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Josh McDaniels, Steve Spagnuolo & Another Prime Time Flop For The Rams

Once again the spotlight shone brightly on the St. Louis Rams. Near death and crawling toward the end of the season, Steve Spagnuolo's team needed to summon whatever will they had left. Steve Spagnuolo entered last night's game 0-2 in prime time appearances as head coach, his most famous being last year's Week 17 flop. Beset with injuries and the season already lost, all Spagnuolo had to do was not look like a schmuck for his third prime time appearance.

Instead, we saw this happening on the sidelines.



Obviously the Rams are unraveling. McDaniels' display of desperation on the sidelines isn't really notable in and of itself. More telling was his reluctance to use Steven Jackson, especially at the goal line. Before the Rams finally scored in the fourth quarter, the offensive coordinator ran five futile plays from the one-yard line. A Cadillac Williams run, a gimpy ankled quarterback sneak and three miserable looking passes from Sam Bradford and the sorry bunch of receivers the front office tried to bluff us all with back in August.

Josh McDaniels has been the biggest free agent bust of all, but at least he only cost $2 million per season, the rehabilitation tour discount. Like past Bill Belichick disciples, his undoing can best be blamed on his unflappable arrogance.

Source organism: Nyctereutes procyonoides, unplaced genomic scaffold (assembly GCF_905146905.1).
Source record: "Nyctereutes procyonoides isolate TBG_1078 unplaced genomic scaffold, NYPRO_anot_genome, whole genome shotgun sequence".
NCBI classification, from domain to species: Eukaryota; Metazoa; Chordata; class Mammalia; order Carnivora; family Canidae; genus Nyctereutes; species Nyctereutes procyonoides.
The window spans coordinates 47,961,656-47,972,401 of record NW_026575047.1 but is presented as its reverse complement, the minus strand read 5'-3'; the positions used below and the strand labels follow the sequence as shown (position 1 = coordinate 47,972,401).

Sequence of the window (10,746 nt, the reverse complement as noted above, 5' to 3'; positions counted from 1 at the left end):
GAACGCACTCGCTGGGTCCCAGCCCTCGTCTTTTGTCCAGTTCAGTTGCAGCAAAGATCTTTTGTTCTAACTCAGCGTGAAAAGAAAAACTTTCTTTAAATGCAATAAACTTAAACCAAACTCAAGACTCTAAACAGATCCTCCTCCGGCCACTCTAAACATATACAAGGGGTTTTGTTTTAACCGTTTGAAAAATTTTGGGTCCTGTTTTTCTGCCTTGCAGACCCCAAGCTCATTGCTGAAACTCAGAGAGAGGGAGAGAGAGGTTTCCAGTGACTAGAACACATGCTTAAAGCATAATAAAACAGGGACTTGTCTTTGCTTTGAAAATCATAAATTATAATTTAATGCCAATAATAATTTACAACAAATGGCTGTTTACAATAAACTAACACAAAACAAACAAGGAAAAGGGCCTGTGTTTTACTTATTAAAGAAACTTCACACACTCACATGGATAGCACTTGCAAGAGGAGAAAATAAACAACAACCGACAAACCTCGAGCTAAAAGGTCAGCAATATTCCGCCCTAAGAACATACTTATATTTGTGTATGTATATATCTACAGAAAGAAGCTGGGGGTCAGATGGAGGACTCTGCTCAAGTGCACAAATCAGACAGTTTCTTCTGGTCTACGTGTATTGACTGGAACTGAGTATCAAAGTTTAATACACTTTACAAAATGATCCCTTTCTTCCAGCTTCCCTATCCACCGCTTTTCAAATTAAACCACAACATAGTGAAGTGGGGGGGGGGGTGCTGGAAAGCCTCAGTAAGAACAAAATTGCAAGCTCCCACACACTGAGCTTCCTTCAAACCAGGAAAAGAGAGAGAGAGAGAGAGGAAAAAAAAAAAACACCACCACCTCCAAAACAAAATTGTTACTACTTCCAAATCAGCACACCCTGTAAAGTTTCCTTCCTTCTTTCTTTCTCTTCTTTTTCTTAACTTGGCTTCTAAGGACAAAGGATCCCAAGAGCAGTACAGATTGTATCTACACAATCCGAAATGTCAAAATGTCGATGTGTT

McDaniels reports to Steve Spagnuolo, the head coach. Spagnuolo, despite three years as a head coach and umpteen more studying offenses from the other side of the ball, still lacks the basic knowledge of how an offense works. Need more proof, look no further than Spagnuolo's explanation of that series, from Mike Sando's report at at ESPN.

The one thing there you are dealing with a little bit is the clock. If you run it and don't get in, you know you are going to chew some time. A little bit of that came into play and then when we couldn't get it in, we said, 'OK,' and then we got in.

Spagnuolo talking clock management. It sounds like Michael "Brownie" Brown explaining the nuances of disaster relief. McDaniels may have made the call not to bother with Steven Jackson until five plays and a couple flags of charity later, but the head coach failed to intervene in the insanity.

For all the assessment of McDaniels' shortcomings or whether or not Spagnuolo is head coaching material, the axiom of leadership makes the head coach accountable for the events taking place on the field. Accountability runs upward. Last night, Steve Spagnuolo captained a sinking ship deeper into the storm. He's had free range to put his stamp on things at Rams Park, and these are the results he has to show for it.

If the Rams make no changes to the leadership after this season, then the buck rests firmly with owner Stan Kroenke.